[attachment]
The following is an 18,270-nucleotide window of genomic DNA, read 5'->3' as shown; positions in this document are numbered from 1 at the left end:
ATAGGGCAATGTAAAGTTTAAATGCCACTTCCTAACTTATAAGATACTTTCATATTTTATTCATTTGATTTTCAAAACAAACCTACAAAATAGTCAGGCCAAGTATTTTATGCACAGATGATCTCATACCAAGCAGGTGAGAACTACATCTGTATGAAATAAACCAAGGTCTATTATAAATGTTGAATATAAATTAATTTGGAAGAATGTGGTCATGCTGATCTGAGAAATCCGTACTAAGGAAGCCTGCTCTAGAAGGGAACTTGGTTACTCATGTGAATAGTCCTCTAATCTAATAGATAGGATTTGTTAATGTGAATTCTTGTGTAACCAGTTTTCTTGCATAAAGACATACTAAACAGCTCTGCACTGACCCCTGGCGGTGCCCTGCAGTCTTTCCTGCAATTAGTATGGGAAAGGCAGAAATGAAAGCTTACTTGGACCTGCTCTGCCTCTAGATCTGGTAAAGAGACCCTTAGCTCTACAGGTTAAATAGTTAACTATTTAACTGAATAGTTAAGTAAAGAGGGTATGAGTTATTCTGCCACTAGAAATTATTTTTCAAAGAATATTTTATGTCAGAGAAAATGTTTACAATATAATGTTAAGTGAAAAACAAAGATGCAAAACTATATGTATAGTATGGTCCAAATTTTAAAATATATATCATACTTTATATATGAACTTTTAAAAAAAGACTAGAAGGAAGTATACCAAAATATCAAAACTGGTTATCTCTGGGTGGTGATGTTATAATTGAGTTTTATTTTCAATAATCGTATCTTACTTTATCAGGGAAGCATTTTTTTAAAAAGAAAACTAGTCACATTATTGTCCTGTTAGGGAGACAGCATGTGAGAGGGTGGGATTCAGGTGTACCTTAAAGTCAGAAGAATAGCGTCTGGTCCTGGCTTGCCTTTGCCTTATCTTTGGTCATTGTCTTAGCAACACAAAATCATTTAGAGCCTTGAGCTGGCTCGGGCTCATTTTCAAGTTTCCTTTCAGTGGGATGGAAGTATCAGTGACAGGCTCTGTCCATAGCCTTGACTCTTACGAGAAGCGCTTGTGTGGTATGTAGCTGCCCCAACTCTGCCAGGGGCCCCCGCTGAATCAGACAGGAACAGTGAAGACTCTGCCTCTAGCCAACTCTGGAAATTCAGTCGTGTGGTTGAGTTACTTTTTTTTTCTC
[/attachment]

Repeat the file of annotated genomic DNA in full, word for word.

The following is an 18,270-nucleotide window of genomic DNA, read 5'->3' as shown; positions in this document are numbered from 1 at the left end:
ATAGGGCAATGTAAAGTTTAAATGCCACTTCCTAACTTATAAGATACTTTCATATTTTATTCATTTGATTTTCAAAACAAACCTACAAAATAGTCAGGCCAAGTATTTTATGCACAGATGATCTCATACCAAGCAGGTGAGAACTACATCTGTATGAAATAAACCAAGGTCTATTATAAATGTTGAATATAAATTAATTTGGAAGAATGTGGTCATGCTGATCTGAGAAATCCGTACTAAGGAAGCCTGCTCTAGAAGGGAACTTGGTTACTCATGTGAATAGTCCTCTAATCTAATAGATAGGATTTGTTAATGTGAATTCTTGTGTAACCAGTTTTCTTGCATAAAGACATACTAAACAGCTCTGCACTGACCCCTGGCGGTGCCCTGCAGTCTTTCCTGCAATTAGTATGGGAAAGGCAGAAATGAAAGCTTACTTGGACCTGCTCTGCCTCTAGATCTGGTAAAGAGACCCTTAGCTCTACAGGTTAAATAGTTAACTATTTAACTGAATAGTTAAGTAAAGAGGGTATGAGTTATTCTGCCACTAGAAATTATTTTTCAAAGAATATTTTATGTCAGAGAAAATGTTTACAATATAATGTTAAGTGAAAAACAAAGATGCAAAACTATATGTATAGTATGGTCCAAATTTTAAAATATATATCATACTTTATATATGAACTTTTAAAAAAAGACTAGAAGGAAGTATACCAAAATATCAAAACTGGTTATCTCTGGGTGGTGATGTTATAATTGAGTTTTATTTTCAATAATCGTATCTTACTTTATCAGGGAAGCATTTTTTTAAAAAGAAAACTAGTCACATTATTGTCCTGTTAGGGAGACAGCATGTGAGAGGGTGGGATTCAGGTGTACCTTAAAGTCAGAAGAATAGCGTCTGGTCCTGGCTTGCCTTTGCCTTATCTTTGGTCATTGTCTTAGCAACACAAAATCATTTAGAGCCTTGAGCTGGCTCGGGCTCATTTTCAAGTTTCCTTTCAGTGGGATGGAAGTATCAGTGACAGGCTCTGTCCATAGCCTTGACTCTTACGAGAAGCGCTTGTGTGGTATGTAGCTGCCCCAACTCTGCCAGGGGCCCCCGCTGAATCAGACAGGAACAGTGAAGACTCTGCCTCTAGCCAACTCTGGAAATTCAGTCGTGTGGTTGAGTTACTTTTTTTTTCTC